Soweto’s Secret War Zone


The third largest hospital on the planet lies nestled in the suburbs of Soweto and quietly continues to provide service to the over-million people who live there, sometimes people from places as far as Klerksdorp, and it seems to slip into the shadows of the public’s awareness. Obscured as it is by the conjoined smoke of all of Soweto’s nightly braziers, Chris Hani–Baragwanath Hospital stands as a Shangri-La to the people of the township amidst a whirlwind of crime, alcohol and drug-fuelled violence. Unable by law to bar people that have come walking through its doors, the hospital cares for far, far more people than they have beds for and sometimes the dead and dying of Soweto litter its hallways. Once a military hospital for the British during the Second World War, Baragwanath now cares for those embroiled in a different kind of conflict.

The hospital remains world famous in the medical community for its trauma department. The same trauma department that international medical students are champing at the bit to learn and work in; the same department that can easily see over three hundred patients a night of which over a hundred are in critical condition and as Dr Barbaro Monzon, who worked in the trauma department from 2008 to 2015, puts it “Every night is like a war-zone”. He looks aside and sighs, “…especially on weekends”. Dr Monzon says that most of the injuries are caused by interpersonal violence. Gunshots, stabbings, and beatings – he’s seen it all.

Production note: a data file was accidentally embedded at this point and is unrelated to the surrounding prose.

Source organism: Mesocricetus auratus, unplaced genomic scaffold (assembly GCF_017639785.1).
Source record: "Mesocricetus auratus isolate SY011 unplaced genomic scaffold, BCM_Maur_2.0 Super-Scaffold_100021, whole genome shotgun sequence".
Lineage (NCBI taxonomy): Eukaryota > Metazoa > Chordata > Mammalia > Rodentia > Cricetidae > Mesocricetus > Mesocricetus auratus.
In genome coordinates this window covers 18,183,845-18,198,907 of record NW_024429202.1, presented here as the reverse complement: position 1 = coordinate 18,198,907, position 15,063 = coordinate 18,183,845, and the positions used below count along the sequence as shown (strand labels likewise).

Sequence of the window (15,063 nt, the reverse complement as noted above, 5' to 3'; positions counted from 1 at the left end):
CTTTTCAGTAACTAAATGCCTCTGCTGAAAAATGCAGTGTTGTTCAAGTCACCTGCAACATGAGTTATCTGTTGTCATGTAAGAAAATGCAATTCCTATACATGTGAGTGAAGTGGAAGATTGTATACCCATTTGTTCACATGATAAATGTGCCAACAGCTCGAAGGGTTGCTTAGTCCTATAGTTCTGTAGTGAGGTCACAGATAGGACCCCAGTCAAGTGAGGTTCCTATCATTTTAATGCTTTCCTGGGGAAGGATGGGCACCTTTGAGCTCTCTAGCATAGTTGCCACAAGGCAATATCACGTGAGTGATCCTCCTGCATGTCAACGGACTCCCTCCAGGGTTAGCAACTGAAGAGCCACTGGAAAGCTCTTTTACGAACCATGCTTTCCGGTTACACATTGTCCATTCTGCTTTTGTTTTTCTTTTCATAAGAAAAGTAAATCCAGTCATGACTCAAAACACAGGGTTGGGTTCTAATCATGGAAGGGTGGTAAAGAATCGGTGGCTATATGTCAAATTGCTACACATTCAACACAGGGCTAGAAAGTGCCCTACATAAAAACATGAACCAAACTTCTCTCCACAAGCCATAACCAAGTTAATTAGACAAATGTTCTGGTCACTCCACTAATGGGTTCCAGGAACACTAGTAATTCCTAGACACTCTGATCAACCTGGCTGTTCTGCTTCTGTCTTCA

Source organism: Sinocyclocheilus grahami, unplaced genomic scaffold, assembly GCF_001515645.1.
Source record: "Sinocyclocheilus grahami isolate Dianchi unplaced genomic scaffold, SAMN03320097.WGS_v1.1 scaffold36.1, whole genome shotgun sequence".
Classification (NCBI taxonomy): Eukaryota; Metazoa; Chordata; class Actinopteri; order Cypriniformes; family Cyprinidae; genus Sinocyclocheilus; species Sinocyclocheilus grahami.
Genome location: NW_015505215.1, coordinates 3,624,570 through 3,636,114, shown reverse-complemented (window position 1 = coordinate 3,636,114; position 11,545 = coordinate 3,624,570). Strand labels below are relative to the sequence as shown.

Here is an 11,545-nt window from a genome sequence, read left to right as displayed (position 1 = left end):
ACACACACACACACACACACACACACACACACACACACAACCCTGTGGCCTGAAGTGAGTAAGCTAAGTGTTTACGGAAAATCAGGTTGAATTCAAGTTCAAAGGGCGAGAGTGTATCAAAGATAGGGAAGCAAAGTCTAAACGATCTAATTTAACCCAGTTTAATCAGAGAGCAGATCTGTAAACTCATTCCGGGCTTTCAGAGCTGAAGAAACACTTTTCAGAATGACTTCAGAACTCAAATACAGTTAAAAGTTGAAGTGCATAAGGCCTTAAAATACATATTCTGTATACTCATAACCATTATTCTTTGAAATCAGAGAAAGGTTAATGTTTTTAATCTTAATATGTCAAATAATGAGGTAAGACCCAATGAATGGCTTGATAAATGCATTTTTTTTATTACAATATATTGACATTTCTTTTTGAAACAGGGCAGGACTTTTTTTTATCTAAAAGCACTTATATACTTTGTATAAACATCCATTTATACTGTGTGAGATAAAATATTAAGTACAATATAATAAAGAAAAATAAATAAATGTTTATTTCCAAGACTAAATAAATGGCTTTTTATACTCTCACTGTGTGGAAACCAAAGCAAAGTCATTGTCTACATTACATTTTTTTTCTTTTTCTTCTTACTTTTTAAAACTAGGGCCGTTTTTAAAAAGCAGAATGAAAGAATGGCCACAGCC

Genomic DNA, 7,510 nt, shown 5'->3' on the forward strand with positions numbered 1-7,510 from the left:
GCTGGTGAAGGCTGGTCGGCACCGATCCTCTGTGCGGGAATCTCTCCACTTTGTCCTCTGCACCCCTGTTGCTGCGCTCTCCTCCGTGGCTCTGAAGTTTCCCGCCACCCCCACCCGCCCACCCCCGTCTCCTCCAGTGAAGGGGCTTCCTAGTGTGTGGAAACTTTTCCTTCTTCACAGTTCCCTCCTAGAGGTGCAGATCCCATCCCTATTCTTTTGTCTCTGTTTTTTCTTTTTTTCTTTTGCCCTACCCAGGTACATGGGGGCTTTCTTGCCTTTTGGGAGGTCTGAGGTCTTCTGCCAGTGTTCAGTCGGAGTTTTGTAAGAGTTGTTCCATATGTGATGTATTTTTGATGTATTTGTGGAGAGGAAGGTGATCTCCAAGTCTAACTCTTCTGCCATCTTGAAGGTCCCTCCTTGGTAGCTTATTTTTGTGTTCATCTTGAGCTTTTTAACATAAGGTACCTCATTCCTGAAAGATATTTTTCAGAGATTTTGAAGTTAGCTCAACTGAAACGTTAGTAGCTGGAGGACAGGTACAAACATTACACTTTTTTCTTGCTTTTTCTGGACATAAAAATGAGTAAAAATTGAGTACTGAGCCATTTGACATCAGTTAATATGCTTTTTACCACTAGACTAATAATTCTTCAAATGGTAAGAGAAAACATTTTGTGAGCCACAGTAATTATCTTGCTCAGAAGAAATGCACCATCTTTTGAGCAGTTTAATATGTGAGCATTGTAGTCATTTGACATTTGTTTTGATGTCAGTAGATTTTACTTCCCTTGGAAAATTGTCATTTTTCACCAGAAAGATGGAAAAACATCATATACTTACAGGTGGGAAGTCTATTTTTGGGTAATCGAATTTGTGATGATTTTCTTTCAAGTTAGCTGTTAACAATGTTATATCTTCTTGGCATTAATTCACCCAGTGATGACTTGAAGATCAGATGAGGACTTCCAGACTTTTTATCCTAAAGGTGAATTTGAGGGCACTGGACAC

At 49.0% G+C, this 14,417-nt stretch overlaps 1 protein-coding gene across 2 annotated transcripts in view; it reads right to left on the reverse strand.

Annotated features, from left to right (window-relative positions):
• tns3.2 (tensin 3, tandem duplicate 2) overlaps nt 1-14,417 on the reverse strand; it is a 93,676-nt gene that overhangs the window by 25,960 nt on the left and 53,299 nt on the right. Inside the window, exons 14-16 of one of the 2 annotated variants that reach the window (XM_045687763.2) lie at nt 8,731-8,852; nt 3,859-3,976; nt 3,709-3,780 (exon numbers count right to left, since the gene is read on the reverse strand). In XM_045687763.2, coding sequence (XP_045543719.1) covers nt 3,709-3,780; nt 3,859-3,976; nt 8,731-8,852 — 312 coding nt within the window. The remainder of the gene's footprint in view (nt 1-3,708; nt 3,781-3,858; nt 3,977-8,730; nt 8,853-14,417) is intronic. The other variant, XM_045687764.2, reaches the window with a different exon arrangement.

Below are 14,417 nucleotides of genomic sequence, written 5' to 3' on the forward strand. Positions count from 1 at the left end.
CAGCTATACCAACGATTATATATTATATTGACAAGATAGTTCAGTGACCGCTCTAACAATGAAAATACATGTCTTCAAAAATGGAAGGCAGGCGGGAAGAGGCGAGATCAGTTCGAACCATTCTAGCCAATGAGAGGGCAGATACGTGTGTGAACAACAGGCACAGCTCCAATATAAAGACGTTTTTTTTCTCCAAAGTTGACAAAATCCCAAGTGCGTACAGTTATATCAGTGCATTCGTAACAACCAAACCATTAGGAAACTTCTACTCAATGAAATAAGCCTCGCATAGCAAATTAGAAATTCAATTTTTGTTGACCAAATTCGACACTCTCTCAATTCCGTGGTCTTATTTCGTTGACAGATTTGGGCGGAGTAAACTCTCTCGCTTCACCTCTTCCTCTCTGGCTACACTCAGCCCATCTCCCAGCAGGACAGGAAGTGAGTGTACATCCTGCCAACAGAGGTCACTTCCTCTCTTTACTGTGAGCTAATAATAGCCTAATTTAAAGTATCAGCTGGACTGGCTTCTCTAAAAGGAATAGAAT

“It’s multi-factorial” he says, when asked why he thinks the populace in Soweto is prone to such high degrees of interpersonal violence,” – poverty plays definitely a big role. Alcohol consumption and probably drugs also, but that’s a widespread issue in South Africa”.

It must also be noted that the extremely high rate violence of Soweto is in direct relation to its massive population, but even so, Dr Monzon believes that it remains unusually high.